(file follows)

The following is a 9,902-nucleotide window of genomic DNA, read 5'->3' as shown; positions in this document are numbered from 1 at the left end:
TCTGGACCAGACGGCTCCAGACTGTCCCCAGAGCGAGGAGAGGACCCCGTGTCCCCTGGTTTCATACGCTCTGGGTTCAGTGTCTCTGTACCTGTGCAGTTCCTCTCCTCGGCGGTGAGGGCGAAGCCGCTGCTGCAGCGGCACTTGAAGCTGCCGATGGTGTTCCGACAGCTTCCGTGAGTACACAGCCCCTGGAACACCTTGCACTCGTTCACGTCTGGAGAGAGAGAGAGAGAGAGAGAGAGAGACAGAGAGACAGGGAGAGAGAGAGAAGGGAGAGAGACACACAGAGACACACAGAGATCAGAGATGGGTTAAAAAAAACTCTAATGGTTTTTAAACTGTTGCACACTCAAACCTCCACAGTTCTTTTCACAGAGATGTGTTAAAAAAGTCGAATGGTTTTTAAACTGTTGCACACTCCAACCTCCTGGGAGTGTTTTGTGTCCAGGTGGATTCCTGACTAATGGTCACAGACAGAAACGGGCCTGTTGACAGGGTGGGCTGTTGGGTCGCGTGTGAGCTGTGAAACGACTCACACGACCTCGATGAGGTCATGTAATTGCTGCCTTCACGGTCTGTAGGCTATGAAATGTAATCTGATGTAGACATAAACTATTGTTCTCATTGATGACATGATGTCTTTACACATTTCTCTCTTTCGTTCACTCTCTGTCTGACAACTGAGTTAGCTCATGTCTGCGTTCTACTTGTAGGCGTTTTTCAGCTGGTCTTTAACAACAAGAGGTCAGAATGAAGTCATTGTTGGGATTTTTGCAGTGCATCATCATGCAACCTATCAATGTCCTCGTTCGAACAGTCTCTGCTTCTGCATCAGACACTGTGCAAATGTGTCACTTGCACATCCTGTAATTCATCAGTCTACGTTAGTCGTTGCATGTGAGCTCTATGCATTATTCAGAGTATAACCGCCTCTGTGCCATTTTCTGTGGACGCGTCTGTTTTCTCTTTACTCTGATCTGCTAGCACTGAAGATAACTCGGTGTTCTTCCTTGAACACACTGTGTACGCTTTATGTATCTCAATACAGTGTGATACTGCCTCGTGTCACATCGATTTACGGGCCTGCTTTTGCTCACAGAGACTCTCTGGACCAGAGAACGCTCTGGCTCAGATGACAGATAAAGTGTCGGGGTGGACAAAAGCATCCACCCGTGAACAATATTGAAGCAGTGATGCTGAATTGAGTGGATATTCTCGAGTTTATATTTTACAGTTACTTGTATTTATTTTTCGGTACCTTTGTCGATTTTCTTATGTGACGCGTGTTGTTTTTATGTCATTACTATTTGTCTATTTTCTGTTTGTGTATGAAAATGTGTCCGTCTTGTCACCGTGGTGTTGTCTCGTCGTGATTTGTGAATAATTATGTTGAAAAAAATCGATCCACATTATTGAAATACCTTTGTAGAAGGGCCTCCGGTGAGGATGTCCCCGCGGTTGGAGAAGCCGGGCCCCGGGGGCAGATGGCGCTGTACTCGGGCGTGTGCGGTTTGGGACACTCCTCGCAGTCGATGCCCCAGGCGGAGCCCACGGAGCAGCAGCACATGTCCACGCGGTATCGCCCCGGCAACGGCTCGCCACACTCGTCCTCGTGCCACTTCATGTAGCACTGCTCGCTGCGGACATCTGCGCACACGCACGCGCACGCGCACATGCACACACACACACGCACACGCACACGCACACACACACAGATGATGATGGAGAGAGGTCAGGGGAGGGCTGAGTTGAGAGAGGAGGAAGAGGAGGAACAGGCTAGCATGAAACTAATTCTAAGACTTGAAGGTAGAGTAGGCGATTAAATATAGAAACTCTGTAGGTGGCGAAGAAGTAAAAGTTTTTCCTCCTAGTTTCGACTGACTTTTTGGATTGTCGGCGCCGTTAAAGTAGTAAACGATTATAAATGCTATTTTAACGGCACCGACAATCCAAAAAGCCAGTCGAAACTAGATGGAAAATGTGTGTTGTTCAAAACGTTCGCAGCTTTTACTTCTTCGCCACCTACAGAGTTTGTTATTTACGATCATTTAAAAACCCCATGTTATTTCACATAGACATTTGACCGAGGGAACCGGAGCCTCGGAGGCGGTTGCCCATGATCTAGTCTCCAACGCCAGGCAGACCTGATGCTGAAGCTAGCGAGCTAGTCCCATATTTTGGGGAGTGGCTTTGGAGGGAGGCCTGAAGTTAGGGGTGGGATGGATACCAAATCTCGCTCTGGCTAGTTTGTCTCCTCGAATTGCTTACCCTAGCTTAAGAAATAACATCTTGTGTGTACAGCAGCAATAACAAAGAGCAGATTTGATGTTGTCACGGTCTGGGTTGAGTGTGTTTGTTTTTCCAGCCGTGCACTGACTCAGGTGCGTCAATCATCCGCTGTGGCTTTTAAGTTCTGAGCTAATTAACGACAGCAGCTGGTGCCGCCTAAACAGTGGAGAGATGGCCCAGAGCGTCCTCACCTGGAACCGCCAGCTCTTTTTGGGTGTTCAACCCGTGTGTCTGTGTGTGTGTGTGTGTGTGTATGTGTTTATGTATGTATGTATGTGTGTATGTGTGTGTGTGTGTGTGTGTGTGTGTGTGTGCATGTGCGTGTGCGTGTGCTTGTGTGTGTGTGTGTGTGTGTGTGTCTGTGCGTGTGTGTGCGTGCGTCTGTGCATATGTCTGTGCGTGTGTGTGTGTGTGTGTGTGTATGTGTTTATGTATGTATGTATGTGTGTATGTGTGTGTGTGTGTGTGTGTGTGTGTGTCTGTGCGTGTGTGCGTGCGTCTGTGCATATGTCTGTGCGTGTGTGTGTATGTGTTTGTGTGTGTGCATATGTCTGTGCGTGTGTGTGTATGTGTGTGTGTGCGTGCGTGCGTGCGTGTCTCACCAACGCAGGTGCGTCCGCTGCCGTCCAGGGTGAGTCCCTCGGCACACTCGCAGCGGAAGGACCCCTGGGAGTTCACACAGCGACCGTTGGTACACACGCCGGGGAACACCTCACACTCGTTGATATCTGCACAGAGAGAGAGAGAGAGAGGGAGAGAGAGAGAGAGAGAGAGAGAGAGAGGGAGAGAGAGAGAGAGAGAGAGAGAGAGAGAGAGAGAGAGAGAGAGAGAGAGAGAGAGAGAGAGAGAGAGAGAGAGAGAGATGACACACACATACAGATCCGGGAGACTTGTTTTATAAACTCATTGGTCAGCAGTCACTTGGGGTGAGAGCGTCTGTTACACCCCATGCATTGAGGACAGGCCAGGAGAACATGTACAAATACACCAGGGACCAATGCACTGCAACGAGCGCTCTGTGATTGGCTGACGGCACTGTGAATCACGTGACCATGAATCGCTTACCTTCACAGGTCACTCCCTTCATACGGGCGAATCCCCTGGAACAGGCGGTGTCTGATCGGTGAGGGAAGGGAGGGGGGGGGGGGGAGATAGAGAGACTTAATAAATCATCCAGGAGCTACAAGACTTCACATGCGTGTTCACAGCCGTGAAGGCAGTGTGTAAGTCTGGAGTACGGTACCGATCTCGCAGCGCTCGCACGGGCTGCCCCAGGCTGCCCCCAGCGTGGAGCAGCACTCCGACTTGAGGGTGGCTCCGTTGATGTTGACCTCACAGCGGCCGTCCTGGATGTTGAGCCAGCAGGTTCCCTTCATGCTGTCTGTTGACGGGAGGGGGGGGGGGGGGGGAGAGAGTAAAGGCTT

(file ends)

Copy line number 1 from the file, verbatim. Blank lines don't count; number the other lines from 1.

The following is a 9,902-nucleotide window of genomic DNA, read 5'->3' as shown; positions in this document are numbered from 1 at the left end: